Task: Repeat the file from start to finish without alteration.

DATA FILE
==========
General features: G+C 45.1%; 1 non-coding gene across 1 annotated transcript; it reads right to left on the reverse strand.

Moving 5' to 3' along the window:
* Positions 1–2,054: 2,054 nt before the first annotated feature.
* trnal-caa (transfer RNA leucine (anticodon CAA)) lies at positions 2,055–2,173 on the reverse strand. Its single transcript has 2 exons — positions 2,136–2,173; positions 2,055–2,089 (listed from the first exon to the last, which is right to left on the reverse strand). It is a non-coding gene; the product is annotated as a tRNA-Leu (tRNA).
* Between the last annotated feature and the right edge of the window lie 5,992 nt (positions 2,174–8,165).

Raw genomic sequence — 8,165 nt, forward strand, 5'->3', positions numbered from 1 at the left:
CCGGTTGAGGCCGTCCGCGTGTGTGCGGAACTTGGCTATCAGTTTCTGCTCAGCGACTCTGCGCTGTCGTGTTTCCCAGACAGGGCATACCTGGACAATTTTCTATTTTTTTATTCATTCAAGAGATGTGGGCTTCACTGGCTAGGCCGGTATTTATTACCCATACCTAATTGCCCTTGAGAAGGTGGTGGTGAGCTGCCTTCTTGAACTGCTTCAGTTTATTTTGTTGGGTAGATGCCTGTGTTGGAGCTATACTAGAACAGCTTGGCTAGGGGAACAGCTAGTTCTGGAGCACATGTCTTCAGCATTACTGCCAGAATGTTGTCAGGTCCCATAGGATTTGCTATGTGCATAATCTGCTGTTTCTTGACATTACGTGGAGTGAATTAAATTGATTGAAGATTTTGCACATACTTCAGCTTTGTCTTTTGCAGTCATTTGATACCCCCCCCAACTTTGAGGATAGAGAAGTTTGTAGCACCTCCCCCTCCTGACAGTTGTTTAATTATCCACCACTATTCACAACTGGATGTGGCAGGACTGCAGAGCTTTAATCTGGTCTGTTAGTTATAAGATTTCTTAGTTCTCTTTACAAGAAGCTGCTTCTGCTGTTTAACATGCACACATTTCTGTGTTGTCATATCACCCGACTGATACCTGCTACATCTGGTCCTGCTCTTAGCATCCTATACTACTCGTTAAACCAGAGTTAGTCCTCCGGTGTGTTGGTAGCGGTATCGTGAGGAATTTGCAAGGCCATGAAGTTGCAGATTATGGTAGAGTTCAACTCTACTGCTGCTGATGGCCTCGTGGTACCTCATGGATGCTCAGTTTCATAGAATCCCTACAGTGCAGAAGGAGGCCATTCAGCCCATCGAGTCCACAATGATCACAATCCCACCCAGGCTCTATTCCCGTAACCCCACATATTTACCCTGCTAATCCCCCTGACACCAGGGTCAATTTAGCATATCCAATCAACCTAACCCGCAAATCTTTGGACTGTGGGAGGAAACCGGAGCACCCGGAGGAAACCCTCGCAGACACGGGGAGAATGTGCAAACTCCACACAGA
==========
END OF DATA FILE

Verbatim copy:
General features: G+C 45.1%; 1 non-coding gene across 1 annotated transcript; it reads right to left on the reverse strand.

Moving 5' to 3' along the window:
* Positions 1–2,054: 2,054 nt before the first annotated feature.
* trnal-caa (transfer RNA leucine (anticodon CAA)) lies at positions 2,055–2,173 on the reverse strand. Its single transcript has 2 exons — positions 2,136–2,173; positions 2,055–2,089 (listed from the first exon to the last, which is right to left on the reverse strand). It is a non-coding gene; the product is annotated as a tRNA-Leu (tRNA).
* Between the last annotated feature and the right edge of the window lie 5,992 nt (positions 2,174–8,165).

Raw genomic sequence — 8,165 nt, forward strand, 5'->3', positions numbered from 1 at the left:
CCGGTTGAGGCCGTCCGCGTGTGTGCGGAACTTGGCTATCAGTTTCTGCTCAGCGACTCTGCGCTGTCGTGTTTCCCAGACAGGGCATACCTGGACAATTTTCTATTTTTTTATTCATTCAAGAGATGTGGGCTTCACTGGCTAGGCCGGTATTTATTACCCATACCTAATTGCCCTTGAGAAGGTGGTGGTGAGCTGCCTTCTTGAACTGCTTCAGTTTATTTTGTTGGGTAGATGCCTGTGTTGGAGCTATACTAGAACAGCTTGGCTAGGGGAACAGCTAGTTCTGGAGCACATGTCTTCAGCATTACTGCCAGAATGTTGTCAGGTCCCATAGGATTTGCTATGTGCATAATCTGCTGTTTCTTGACATTACGTGGAGTGAATTAAATTGATTGAAGATTTTGCACATACTTCAGCTTTGTCTTTTGCAGTCATTTGATACCCCCCCCAACTTTGAGGATAGAGAAGTTTGTAGCACCTCCCCCTCCTGACAGTTGTTTAATTATCCACCACTATTCACAACTGGATGTGGCAGGACTGCAGAGCTTTAATCTGGTCTGTTAGTTATAAGATTTCTTAGTTCTCTTTACAAGAAGCTGCTTCTGCTGTTTAACATGCACACATTTCTGTGTTGTCATATCACCCGACTGATACCTGCTACATCTGGTCCTGCTCTTAGCATCCTATACTACTCGTTAAACCAGAGTTAGTCCTCCGGTGTGTTGGTAGCGGTATCGTGAGGAATTTGCAAGGCCATGAAGTTGCAGATTATGGTAGAGTTCAACTCTACTGCTGCTGATGGCCTCGTGGTACCTCATGGATGCTCAGTTTCATAGAATCCCTACAGTGCAGAAGGAGGCCATTCAGCCCATCGAGTCCACAATGATCACAATCCCACCCAGGCTCTATTCCCGTAACCCCACATATTTACCCTGCTAATCCCCCTGACACCAGGGTCAATTTAGCATATCCAATCAACCTAACCCGCAAATCTTTGGACTGTGGGAGGAAACCGGAGCACCCGGAGGAAACCCTCGCAGACACGGGGAGAATGTGCAAACTCCACACAGA